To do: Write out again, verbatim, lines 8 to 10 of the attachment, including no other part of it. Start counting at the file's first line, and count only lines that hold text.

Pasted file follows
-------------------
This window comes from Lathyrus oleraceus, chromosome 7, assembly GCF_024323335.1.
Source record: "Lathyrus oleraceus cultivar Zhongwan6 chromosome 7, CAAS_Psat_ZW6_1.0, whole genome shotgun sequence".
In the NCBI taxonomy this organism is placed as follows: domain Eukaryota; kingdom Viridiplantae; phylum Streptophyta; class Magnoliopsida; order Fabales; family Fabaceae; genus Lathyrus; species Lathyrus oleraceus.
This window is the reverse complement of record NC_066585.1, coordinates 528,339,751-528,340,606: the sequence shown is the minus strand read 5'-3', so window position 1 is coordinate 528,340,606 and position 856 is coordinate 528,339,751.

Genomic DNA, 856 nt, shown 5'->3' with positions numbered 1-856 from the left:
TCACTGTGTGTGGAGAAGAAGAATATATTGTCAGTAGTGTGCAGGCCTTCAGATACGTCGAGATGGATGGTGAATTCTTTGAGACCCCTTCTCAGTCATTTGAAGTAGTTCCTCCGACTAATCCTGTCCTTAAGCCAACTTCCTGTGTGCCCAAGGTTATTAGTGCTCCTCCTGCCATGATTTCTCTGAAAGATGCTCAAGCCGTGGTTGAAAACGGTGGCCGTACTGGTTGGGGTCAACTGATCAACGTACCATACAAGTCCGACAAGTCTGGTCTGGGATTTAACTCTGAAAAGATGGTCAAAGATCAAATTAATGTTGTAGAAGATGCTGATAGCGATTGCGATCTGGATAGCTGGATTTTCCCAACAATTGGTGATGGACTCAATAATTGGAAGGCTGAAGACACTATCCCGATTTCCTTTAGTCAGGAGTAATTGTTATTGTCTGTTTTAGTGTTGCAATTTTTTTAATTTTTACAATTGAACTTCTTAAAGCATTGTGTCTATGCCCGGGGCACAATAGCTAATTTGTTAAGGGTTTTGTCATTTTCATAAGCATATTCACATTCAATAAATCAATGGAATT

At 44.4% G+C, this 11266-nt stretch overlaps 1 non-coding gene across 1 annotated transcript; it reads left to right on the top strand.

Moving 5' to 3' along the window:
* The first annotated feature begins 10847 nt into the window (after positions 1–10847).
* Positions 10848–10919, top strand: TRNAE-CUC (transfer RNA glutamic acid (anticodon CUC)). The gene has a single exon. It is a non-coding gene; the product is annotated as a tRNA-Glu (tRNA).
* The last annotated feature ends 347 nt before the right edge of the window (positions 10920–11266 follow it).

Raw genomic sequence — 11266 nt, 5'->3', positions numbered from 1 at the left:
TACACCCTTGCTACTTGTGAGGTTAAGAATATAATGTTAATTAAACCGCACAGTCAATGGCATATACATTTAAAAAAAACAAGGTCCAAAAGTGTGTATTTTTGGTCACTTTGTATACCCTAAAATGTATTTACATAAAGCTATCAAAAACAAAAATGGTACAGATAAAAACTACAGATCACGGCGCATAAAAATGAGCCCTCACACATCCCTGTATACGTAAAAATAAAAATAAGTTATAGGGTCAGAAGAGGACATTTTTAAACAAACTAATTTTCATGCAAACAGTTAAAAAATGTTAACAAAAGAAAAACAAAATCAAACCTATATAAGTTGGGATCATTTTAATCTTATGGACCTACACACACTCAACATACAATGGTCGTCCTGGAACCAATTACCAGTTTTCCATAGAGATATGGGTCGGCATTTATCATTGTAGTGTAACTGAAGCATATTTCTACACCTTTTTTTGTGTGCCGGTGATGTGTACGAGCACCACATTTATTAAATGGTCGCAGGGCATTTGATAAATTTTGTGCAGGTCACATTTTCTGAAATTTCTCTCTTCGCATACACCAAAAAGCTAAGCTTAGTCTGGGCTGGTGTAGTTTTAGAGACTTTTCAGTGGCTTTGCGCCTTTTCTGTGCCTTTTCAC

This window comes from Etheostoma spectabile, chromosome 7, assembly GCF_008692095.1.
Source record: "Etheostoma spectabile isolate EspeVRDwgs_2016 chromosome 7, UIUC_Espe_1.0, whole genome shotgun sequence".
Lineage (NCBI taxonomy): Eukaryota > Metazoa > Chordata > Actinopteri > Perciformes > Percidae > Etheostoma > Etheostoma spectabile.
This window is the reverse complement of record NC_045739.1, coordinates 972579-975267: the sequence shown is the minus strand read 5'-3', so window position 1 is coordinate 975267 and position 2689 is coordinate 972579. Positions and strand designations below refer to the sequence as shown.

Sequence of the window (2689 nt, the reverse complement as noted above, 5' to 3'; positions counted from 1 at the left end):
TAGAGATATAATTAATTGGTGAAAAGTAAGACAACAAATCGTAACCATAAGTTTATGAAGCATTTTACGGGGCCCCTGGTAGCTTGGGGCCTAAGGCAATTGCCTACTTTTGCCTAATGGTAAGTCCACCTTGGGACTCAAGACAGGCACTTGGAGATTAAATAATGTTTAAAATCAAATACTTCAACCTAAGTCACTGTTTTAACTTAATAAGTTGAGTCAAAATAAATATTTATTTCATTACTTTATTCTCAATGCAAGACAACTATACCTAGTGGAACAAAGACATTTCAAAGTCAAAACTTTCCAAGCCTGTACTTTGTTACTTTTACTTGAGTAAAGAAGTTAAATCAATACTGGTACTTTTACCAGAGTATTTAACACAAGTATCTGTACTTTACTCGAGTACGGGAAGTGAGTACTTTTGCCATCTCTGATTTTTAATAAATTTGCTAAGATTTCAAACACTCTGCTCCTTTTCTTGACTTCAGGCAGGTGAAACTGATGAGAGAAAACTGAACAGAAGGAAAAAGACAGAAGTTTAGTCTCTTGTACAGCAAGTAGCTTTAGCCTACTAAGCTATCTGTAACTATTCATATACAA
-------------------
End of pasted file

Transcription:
Moving 5' to 3' along the window:
* The first annotated feature begins 10847 nt into the window (after positions 1–10847).
* Positions 10848–10919, top strand: TRNAE-CUC (transfer RNA glutamic acid (anticodon CUC)). The gene has a single exon. It is a non-coding gene; the product is annotated as a tRNA-Glu (tRNA).